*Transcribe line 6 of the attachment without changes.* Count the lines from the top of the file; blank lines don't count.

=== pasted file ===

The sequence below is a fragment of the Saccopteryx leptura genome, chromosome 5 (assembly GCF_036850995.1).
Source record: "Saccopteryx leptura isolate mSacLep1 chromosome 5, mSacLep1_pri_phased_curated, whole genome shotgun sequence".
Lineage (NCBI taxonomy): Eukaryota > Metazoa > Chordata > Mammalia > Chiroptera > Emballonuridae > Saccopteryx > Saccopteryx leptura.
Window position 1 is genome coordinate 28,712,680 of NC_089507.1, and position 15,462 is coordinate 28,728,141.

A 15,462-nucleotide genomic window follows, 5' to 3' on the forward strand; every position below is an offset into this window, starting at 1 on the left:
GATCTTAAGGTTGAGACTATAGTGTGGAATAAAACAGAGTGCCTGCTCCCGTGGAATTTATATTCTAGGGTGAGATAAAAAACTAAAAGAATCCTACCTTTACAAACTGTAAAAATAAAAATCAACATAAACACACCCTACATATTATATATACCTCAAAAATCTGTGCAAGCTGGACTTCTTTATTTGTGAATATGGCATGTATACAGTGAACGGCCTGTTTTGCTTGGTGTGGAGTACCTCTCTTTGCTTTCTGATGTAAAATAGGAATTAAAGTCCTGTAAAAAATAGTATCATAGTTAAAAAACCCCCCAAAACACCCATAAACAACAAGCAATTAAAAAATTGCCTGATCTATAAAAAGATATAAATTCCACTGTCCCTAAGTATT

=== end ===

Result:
GATCTTAAGGTTGAGACTATAGTGTGGAATAAAACAGAGTGCCTGCTCCCGTGGAATTTATATTCTAGGGTGAGATAAAAAACTAAAAGAATCCTACCTTTACAAACTGTAAAAATAAAAATCAACATAAACACACCCTACATATTATATATACCTCAAAAATCTGTGCAAGCTGGACTTCTTTATTTGTGAATATGGCATGTATACAGTGAACGGCCTGTTTTGCTTGGTGTGGAGTACCTCTCTTTGCTTTCTGATGTAAAATAGGAATTAAAGTCCTGTAAAAAATAGTATCATAGTTAAAAAACCCCCCAAAACACCCATAAACAACAAGCAATTAAAAAATTGCCTGATCTATAAAAAGATATAAATTCCACTGTCCCTAAGTATT